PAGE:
Weather Blog: Great Conjunction of Jupiter & Saturn peaks tonight

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Mark Your Calendars for a Super Rare Event that Won't Happen Again Until 2080!

UPDATE: We’re going to have perfect viewing of the Great Conjunction on Monday, December 21st. The sky should be mostly clear with just a few passing high clouds rather low on the SW horizon, but this won’t block viewing of this once in a lifetime celestial event. Be on the lookout for Facebook Live broadcasts Monday evening to see both Jupiter and Saturn in the same field of view from a telescope.

Jupiter and Saturn in the Same Field of View in a Telescope. Pic Courtesy: Rick Ulrich

THE GREAT CONJUNCTION

FAYETTEVILLE, Ark. (KNWA/KFTA) — A rare, spectacular sky event is about to unfold near the end of this year & it’s the greatest conjunction ever witnessed in our lifetime! On the exact day of the Winter Solstice, December 21, 2020, Jupiter and Saturn will be at their closest distance in nearly 400 years! When Jupiter and Saturn (the two biggest planets in our solar system) appear to meet, it’s named the “great conjunction.”

HOW RARE IS THE GREAT CONJUNCTION?

Jupiter/Saturn conjunctions are the rarest of bright-planet conjunctions due to their slow orbits around the sun. Saturn takes nearly 30 years to complete its circle around the sun whereas Jupiter takes nearly 12 years. So just about every 20 years, Jupiter catches up to Saturn as viewed from Earth causing a great conjunction.

Why every 20 years? Each year, Saturn completes about 12 degrees of its orbit around the sun, whereas Jupiter completes approximately 30 degrees. So in one year, Jupiter closes the gap to Saturn by about 18 degrees.

In a period of 20 years, Jupiter gains 360 degrees on Saturn (18 x 20 = 360 degrees), meaning lapping Saturn once every 20 years.

Here are the great conjunctions dates from 2000 to 2100 viewed from our planet Earth.

  • May 28, 2000
  • December 21, 2020
  • October 31, 2040
  • April 7, 2060
  • March 15, 2080
  • September 18, 2100

Not all great conjunctions are created equal! This year’s great conjunction will be very special due to the close proximity of the two planets. On December 21, 2020 Jupiter and Saturn will be only 0.1 degree apart, which is just 1/5 of a full moon diameter!

The last great conjunction this close occurred in the summer of 1623 (14 years after Galileo made his telescope), but these planets were just 4 degrees from the Sun making the conjunction not visible from Earth. We have to go all the back to March 4, 1226 back to medieval times to witness a great conjunction that compares to the one in 2020.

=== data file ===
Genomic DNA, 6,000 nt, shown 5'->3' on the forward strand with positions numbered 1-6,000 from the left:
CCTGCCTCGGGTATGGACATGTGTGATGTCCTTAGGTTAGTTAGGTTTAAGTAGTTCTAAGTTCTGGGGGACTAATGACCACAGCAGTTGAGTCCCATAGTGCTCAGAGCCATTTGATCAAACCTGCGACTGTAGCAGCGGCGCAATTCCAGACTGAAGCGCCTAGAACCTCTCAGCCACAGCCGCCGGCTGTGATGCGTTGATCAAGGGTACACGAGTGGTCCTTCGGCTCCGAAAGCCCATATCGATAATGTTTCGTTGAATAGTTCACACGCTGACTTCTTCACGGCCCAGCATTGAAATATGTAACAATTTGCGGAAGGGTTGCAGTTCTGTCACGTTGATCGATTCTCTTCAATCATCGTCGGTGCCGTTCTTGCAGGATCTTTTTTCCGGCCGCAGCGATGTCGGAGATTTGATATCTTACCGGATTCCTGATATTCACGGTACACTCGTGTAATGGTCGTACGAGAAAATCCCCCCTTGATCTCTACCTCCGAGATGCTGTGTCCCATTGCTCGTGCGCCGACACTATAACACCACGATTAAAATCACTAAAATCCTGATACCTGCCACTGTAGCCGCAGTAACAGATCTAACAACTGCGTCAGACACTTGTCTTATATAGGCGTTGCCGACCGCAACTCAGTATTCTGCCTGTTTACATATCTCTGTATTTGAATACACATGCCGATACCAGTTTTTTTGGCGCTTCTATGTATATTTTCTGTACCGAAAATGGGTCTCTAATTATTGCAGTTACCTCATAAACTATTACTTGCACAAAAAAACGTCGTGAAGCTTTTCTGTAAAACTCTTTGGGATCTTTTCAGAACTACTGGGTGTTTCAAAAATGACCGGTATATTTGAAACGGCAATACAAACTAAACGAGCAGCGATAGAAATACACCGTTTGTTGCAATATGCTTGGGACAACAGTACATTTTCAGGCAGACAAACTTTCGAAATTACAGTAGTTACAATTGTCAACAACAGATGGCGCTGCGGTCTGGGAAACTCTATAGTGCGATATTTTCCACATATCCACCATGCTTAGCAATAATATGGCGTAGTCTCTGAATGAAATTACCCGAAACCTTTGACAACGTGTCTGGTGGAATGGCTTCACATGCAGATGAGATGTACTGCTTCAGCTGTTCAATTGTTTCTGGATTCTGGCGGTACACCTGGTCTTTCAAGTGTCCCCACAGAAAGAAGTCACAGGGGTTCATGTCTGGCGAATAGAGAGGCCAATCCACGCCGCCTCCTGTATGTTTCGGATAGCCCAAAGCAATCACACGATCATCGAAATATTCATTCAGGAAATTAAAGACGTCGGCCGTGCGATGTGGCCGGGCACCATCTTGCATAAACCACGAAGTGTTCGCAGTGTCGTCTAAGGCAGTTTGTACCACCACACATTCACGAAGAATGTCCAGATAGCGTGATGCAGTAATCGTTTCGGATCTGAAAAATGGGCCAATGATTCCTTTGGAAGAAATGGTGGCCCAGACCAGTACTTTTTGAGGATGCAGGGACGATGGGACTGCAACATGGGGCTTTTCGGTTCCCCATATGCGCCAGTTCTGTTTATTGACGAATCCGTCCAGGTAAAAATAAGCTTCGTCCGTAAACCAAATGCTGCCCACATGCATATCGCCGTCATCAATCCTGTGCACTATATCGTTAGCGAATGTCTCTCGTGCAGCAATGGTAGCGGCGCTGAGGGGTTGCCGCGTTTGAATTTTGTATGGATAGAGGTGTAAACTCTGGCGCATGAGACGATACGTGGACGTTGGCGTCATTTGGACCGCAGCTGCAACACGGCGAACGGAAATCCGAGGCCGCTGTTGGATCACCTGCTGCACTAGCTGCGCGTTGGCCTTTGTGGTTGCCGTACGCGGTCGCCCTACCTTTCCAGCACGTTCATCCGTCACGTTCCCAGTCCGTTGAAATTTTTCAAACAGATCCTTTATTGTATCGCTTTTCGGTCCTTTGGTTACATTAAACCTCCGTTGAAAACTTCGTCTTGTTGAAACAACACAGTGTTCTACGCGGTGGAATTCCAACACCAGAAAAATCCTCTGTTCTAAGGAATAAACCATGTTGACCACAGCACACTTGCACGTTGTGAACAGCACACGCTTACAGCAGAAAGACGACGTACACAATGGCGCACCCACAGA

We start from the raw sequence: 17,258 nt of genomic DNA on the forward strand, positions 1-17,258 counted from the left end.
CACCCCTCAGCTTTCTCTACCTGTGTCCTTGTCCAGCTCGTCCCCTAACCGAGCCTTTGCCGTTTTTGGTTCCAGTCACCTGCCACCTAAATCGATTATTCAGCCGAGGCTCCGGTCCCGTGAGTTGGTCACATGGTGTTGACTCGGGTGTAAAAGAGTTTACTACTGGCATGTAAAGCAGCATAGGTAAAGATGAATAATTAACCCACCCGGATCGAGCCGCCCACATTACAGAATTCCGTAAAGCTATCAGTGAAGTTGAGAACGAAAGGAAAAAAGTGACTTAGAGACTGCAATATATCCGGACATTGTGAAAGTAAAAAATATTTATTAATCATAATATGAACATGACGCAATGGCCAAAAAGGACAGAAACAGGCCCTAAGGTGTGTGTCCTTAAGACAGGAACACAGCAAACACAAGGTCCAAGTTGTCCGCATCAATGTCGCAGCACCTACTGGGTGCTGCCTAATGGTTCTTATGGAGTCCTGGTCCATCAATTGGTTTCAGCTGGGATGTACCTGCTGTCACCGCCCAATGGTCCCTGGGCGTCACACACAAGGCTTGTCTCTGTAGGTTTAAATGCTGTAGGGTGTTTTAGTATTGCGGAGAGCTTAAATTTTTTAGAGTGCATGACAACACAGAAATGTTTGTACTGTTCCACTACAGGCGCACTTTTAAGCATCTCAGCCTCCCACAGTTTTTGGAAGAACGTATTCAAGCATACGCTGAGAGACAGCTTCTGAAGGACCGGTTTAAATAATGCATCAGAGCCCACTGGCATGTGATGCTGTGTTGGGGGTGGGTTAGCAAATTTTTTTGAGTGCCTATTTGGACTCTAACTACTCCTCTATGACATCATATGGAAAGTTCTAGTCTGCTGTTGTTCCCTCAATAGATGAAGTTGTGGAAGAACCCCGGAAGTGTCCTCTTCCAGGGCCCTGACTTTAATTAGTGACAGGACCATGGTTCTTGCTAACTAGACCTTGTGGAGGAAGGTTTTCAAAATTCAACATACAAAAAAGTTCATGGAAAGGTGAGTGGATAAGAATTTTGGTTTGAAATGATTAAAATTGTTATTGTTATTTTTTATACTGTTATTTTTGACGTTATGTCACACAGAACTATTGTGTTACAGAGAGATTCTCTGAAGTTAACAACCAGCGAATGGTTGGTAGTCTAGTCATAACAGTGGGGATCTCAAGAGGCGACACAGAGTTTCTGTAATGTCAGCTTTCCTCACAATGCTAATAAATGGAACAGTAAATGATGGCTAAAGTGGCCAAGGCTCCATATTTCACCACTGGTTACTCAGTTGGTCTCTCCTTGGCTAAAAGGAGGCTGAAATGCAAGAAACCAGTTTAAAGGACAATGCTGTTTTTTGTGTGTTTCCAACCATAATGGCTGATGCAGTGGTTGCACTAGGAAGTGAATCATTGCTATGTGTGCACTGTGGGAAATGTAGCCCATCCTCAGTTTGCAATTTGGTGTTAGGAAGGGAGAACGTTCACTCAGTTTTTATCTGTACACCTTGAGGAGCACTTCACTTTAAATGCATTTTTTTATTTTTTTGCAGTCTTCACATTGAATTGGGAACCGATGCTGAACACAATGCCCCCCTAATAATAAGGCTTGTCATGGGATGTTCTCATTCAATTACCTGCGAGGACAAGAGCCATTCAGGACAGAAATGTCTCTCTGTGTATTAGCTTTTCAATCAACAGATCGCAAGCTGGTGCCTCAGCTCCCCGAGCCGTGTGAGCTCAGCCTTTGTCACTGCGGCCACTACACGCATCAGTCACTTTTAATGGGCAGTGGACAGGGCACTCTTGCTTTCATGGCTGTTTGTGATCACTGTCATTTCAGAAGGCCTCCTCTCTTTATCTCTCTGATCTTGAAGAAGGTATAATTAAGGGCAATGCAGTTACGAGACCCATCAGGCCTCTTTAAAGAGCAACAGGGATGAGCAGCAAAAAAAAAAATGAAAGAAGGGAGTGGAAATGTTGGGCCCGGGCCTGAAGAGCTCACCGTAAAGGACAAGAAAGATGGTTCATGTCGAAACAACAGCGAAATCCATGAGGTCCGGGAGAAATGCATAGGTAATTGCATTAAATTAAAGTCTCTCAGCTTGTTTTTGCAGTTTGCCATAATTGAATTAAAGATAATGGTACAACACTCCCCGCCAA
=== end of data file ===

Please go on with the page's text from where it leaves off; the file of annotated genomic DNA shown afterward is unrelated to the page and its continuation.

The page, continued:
If you miss this year’s event, they won’t appear this close again until 2080.

HOW TO VIEW THE GREAT CONJUNCTION

So how can you view it?

  • First, we’ll need a cloud free sky low on the western horizon at sundown (we’ll provide cloud cover forecasts as we get closer to Dec 21st).
  • Next, you’ll want to look towards the southwestern sky just above the horizon shortly after sunset (5:06 p.m. CST) as the great conjunction will start to appear. The two planets will appear to the naked eye as a “double planet.” For those with normal vision, you should see them extremely close together, but as separate-looking “stars.”
Zoom Animation of the Close Proximity of the December 21, 2020 Great Conjunction.
Sky Chart for December 31, 2020
  • Best viewing is 30 minutes to an hour after sunset up until planets set at 7:23 p.m. CST.
  • Make sure you have a clear view of the southwestern horizon near sunset, since the planets will be pretty low in the sky.
  • If you can get access to a medium-power backyard telescope, you’ll truly be amazed, since the two largest planets in our solar system will be in the same field of view! That’s a stunning celestial sight no one alive has ever seen.
  • Powerful binoculars will easily reveal Jupiter’s four huge moons spread in a straight line.

Don’t wait until December 21 to view this spectacular conjunction taking place. You can actually see the planets getting closer each day ahead of this event. (see animation below)

Great conjunction animation from December 6-31, 2020 at 6 p.m. centered on Jupiter.
Notice how Saturn is getting closer each day up until December 21st.

On December 16, soon after sunset, look for the waxing crescent Moon in the southwest sky. Just above the Moon are the two bright planets Jupiter and Saturn. You can’t miss it.

Sky chart on December 16 with waxing crescent moon.

Unfortunately, having the planets appear this close will be a one-night affair. The day before and the day after, the planets will be noticeably farther apart and nowhere near as striking. So if the weather cooperates on the 21st, you’ll want to do all you can to witness the spectacle.

Are they in danger of colliding? The answer is no! This is not an occurrence that’s threatening in any way. They may seem close together, but Saturn is actually far behind Jupiter (twice as distant), so they are actually nowhere near each other. It’s just a matter of perception.

IS IT REALLY THE “CHRISTMAS STAR?”

While you may have heard this event titled the “Christmas Star,” some Biblical scholars believe the “Star of Bethlehem” was a triple conjunction made up of the following:

  • Jupiter (known as the king planet)
  • Venus (the brightest planet in our solar system)
  • The star Regulus (known as the kingly star) in the constellation Leo.
Triple Conjunction Seen from Iraq Looking West

Regardless if Jupiter and Saturn is the “Christmas Star” or not, it will truly be a spectacular site very close to Christmas time, so make sure you get out and view this once in a lifetime experience.

Copyright 2022 Nexstar Media Inc. All rights reserved. This material may not be published, broadcast, rewritten, or redistributed.

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